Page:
I'm not claiming this concept outlined below as a massively original idea. But perhaps the idea of "gentle" access to space is unusual?

What I'm talking about is a High-Altitude Platform (HAP), kept up with a very large amount of balloons, at an altitude of maybe 10 miles?

You could send all the bits of spaceship, and any payloads and people, up there by balloon, assemble the spaceship on the HAP and fly off slowly through the upper atmosphere. Only when you reached space would you start accelerating significantly, heading to the Moon for example. You wouldn't bother going into Earth orbit because that would involve too much acceleration. On the way back you would equally avoid orbit situations... and you would be using rocket motors to prevent you accelerating towards Earth (see below about fuel on the return from the Moon).

The final approach to the HAP on the way back would then involve decelerating through the upper atmosphere until you reach the HAP, where you would dock. Balloons would then be used to keep the spacecraft (and HAP) from falling to Earth.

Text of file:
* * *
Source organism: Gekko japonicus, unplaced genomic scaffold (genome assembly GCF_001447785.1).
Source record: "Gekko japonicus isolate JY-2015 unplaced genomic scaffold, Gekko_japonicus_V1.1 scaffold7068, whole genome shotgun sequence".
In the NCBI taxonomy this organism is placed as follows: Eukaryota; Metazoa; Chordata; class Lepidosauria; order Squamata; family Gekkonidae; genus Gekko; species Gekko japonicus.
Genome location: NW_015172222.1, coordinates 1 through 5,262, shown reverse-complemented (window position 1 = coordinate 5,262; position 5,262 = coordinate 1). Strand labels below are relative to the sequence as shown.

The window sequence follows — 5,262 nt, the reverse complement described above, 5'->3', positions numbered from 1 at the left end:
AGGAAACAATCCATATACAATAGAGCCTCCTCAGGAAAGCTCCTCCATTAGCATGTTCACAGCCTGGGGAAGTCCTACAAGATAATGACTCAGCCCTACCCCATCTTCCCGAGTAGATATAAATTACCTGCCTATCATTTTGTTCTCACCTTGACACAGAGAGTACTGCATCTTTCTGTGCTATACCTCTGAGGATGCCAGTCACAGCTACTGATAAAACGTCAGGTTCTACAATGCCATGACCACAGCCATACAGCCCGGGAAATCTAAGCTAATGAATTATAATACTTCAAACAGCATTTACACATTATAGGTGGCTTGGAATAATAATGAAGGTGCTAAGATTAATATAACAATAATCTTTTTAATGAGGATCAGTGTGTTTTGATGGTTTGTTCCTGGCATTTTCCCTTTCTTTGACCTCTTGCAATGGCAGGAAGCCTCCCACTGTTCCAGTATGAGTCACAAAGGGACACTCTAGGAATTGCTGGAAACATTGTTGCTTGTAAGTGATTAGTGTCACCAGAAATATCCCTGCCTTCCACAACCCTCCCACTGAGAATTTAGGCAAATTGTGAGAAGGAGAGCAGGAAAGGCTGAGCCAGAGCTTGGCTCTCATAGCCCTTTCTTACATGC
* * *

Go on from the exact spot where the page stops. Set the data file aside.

People seem to be a bit confused about this idea of "escape velocity". The only thing you need to escape the gravitational well of a planet is to keep accelerating upwards with a slightly higher acceleration than the one in the opposite direction due to gravity: the velocity at any point is immaterial and both on the way out and on the way back could be low, low enough to avoid all the problems to do with atmospheric friction, and the imparting of huge acceleration forces to a vessel.

Starting off 10 miles above sea level, and travelling slowly through the atmosphere, would have lots of advantages from the design angle: your spaceship wouldn't have to be terribly aerodynamic in shape (because the velocity would be low and the air very thin), and it wouldn't have to have ablative heat shields. The amount of fuel saved by starting (and returning) slightly higher up might also be quite useful, if not dramatic (I've haven't tried to do any calculations).